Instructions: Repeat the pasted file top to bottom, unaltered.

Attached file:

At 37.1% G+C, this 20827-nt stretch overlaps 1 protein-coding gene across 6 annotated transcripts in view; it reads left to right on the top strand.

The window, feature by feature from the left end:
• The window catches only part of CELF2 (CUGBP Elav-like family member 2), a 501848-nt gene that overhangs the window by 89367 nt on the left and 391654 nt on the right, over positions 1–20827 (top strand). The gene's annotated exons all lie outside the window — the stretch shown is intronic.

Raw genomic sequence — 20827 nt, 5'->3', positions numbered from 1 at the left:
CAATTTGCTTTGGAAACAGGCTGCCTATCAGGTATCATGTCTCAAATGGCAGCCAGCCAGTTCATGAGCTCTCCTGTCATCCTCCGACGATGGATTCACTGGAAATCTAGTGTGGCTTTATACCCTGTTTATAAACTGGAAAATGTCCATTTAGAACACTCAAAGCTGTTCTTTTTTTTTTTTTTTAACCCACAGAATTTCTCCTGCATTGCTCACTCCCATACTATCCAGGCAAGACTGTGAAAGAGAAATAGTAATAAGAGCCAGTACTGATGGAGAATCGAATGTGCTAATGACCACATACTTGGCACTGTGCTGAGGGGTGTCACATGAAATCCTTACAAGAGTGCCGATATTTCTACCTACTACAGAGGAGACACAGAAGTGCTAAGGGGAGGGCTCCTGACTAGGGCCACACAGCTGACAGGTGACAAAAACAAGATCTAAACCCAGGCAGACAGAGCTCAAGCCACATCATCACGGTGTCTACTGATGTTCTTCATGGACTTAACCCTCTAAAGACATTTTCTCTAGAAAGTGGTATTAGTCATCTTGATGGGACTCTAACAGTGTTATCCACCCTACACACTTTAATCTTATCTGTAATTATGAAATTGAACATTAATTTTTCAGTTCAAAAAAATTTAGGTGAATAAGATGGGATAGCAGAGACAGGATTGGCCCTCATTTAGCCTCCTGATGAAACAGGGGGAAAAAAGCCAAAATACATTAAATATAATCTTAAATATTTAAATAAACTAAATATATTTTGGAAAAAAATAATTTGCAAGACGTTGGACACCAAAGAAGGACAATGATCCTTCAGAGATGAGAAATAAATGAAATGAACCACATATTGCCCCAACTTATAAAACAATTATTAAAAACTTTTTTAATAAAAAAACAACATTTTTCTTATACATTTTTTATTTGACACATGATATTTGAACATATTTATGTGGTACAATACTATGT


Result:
At 37.1% G+C, this 20827-nt stretch overlaps 1 protein-coding gene across 6 annotated transcripts in view; it reads left to right on the top strand.

The window, feature by feature from the left end:
• The window catches only part of CELF2 (CUGBP Elav-like family member 2), a 501848-nt gene that overhangs the window by 89367 nt on the left and 391654 nt on the right, over positions 1–20827 (top strand). The gene's annotated exons all lie outside the window — the stretch shown is intronic.

Raw genomic sequence — 20827 nt, 5'->3', positions numbered from 1 at the left:
CAATTTGCTTTGGAAACAGGCTGCCTATCAGGTATCATGTCTCAAATGGCAGCCAGCCAGTTCATGAGCTCTCCTGTCATCCTCCGACGATGGATTCACTGGAAATCTAGTGTGGCTTTATACCCTGTTTATAAACTGGAAAATGTCCATTTAGAACACTCAAAGCTGTTCTTTTTTTTTTTTTTTAACCCACAGAATTTCTCCTGCATTGCTCACTCCCATACTATCCAGGCAAGACTGTGAAAGAGAAATAGTAATAAGAGCCAGTACTGATGGAGAATCGAATGTGCTAATGACCACATACTTGGCACTGTGCTGAGGGGTGTCACATGAAATCCTTACAAGAGTGCCGATATTTCTACCTACTACAGAGGAGACACAGAAGTGCTAAGGGGAGGGCTCCTGACTAGGGCCACACAGCTGACAGGTGACAAAAACAAGATCTAAACCCAGGCAGACAGAGCTCAAGCCACATCATCACGGTGTCTACTGATGTTCTTCATGGACTTAACCCTCTAAAGACATTTTCTCTAGAAAGTGGTATTAGTCATCTTGATGGGACTCTAACAGTGTTATCCACCCTACACACTTTAATCTTATCTGTAATTATGAAATTGAACATTAATTTTTCAGTTCAAAAAAATTTAGGTGAATAAGATGGGATAGCAGAGACAGGATTGGCCCTCATTTAGCCTCCTGATGAAACAGGGGGAAAAAAGCCAAAATACATTAAATATAATCTTAAATATTTAAATAAACTAAATATATTTTGGAAAAAAATAATTTGCAAGACGTTGGACACCAAAGAAGGACAATGATCCTTCAGAGATGAGAAATAAATGAAATGAACCACATATTGCCCCAACTTATAAAACAATTATTAAAAACTTTTTTAATAAAAAAACAACATTTTTCTTATACATTTTTTATTTGACACATGATATTTGAACATATTTATGTGGTACAATACTATGT